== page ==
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  • In the past few decades, children’s worlds have both contracted and moved indoors. Tweet This
  • Parents don't like the culture of overprotecting kids—but they're reluctant to fight it. Tweet This
Category: Child Care, Parents

In the cover article of the latest issue of The AtlanticHanna Rosin offers an intriguing look at the tendency of contemporary American parents to over-supervise and overprotect their kids.

As Rosin notes, most parents today perceive that their own childhoods were quite different than the way today’s children are growing up.  Childhood today is more structured, more scripted, more sterile, and presumably, safer (more on that presumption later).

In interviews my colleagues and I conducted with 100 parents around the United States, nearly all respondents remember childhoods of nearly unlimited freedom, when they could ride bicycles and wander through woods, streets, and parks unmonitored by their parents. Many parents remember being instructed to “come home when the street lights go on.”

It is difficult to measure or empirically verify change of this nature. Do parents remember their childhoods as they actually were, or do they hold selective memories that now work to reconstruct a nostalgic past that never really existed?

We have a few signals that it may be more than mere nostalgia. Children’s worlds are both contracting and moving indoors. A recent study empirically demonstrates that children today spend most of their time indoors. According to a UCLA study of family life in middle-class homes in the Los Angeles area, 90 percent of children’s leisure time is spent indoors on such activities as TV, video games, and computers.

Children’s worlds are both contracting and moving indoors.

The geographic space in which children are permitted to travel free of adult supervision also appears to be shrinking. One report from the United Kingdom followed four generations of one family in one town, and demonstrated a contracting radius of freedom from the great-grandfather—who as an 8-year-old in 1926 was permitted to walk six miles to a favorite fishing hole—to the 8-year-old son in 2007 who was only allowed to walk by himself to the end of his street, about 300 yards. Rosin’s Atlantic article cites the work of environmental psychologist Roger Hart , who studies the “geography of children” and likewise notes increasing limitations on children’s freedom to roam.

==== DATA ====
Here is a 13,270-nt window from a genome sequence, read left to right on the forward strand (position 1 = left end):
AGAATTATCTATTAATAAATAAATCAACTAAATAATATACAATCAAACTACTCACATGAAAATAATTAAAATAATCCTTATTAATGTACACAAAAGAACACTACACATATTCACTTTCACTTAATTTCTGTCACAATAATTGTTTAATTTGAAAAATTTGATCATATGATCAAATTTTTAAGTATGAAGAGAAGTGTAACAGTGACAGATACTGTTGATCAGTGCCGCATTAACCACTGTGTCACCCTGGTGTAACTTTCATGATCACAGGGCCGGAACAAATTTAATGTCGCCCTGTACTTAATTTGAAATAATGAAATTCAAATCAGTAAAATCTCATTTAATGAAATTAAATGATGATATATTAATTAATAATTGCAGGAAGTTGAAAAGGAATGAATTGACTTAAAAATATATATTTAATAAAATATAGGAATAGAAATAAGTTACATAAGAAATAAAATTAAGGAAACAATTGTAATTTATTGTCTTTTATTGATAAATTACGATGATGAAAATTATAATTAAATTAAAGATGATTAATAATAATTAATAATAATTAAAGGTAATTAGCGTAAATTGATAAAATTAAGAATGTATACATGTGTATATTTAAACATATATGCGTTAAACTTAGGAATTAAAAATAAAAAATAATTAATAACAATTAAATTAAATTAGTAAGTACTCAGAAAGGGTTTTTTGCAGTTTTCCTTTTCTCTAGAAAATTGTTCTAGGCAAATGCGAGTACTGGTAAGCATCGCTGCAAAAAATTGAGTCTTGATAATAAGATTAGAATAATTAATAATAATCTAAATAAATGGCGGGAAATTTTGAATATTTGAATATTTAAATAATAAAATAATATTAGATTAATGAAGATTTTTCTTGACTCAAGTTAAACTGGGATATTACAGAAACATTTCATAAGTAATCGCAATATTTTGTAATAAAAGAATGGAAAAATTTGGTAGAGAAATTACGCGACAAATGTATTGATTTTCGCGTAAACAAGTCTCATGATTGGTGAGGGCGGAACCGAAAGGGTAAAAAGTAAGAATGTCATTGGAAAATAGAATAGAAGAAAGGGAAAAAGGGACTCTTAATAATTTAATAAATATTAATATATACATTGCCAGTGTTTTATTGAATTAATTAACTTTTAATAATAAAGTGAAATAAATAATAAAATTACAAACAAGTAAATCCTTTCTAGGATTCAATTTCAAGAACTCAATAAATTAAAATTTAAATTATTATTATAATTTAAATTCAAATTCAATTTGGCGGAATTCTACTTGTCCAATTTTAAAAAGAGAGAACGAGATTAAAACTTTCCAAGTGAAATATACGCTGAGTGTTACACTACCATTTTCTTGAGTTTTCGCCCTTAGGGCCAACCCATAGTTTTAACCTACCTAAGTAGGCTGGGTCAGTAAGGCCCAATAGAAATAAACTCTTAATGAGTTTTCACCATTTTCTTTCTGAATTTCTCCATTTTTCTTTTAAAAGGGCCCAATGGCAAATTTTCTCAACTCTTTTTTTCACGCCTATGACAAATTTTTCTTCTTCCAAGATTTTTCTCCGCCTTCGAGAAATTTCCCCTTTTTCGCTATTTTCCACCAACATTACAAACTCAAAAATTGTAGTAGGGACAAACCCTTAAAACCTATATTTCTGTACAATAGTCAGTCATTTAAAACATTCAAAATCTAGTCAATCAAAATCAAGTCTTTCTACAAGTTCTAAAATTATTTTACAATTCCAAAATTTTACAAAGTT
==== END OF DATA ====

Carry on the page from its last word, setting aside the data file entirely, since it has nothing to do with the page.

Our interviews revealed these trends as well. Eric, a white father in his forties who lives in a large suburban subdivision, remembers being “out of the house from morning till night” when he was a kid.  But when asked about the freedom he gives to his 8-year-old daughter, he said “It’s very different. I would never—[she’s] never out front by herself. Ever!”

Another dad remembers jumping on his bike and going wherever—as far as he could pedal and still “get back in time for dinner,” but he says he “can’t imagine that now. I can’t imagine ever letting my kids go off on their own.”

But why?  Why can’t parents imagine giving their own children the kind of freedom they experienced as kids?

For one, parents today perceive the world to be much more dangerous than it was thirty or forty years ago.  Of course, the media drives much of this perception, and parents realize that. As one mother said, “I think the media—you hear about these awful stories about what happens to children, and those things just really are haunting to parents, and definitely influence how much freedom you give your children.”  But these media-induced perceptions do not always match reality.

Crime rates in the U.S. have been flat or declining in recent decades. According to the Uniform Crime Rate, violent crime has dropped to 1972 levels, and the murder rate is now lower than it was in 1965. Crimes against children are more difficult to measure. Incidents of “substantiated child maltreatment” are declining. Between 1992 and 2010, the prevalence of sexual abuse fell by 62 percent, physical abuse fell 56 percent and neglect fell 10 percent. Although child abduction rates are complex and difficult to track, they also appear to be in decline in recent decades.

Nevertheless, the human imagination is a powerful force, and perceptions have a way of structuring the parameters of social life and interactions. As the pioneering sociologist William I. Thomas famously said, in a 1928 book he coauthored called The Child in America, “If men define situations as real, they are real in their consequences.”

The same parents that won’t let their child out of their sight want her to be independent and to think for herself.

There’s an irony in parents’ flawed perceptions, and their very real consequences: at the same time parents significantly limit the freedom and autonomy of their kids, they also want their kids to “think for themselves” and be independent. The same parents that won’t let their child out of their sight want her to be independent, make her own decisions, and think for herself. Parents value autonomy and independence, but they’re reluctant and frightened to give much of it.

It’s not that parents are unaware of this contradiction. They observe a “real culture for overprotecting kids,” as one mother put it, and many weren’t entirely comfortable with it, but most felt powerless to do anything about it.

Parents are bothered by the changing nature of childhood—they feel it was “better” to have more freedom and independence; they think their children are missing out on important formative experiences. But very few parents can even imagine giving their own children that freedom. Ironically, parents today both lament a world gone by and actively participate in the construction of a new world of constant monitoring and control.

Jeffrey S. Dill teaches in the Templeton Honors College at Eastern University in St. David’s, Pennsylvania.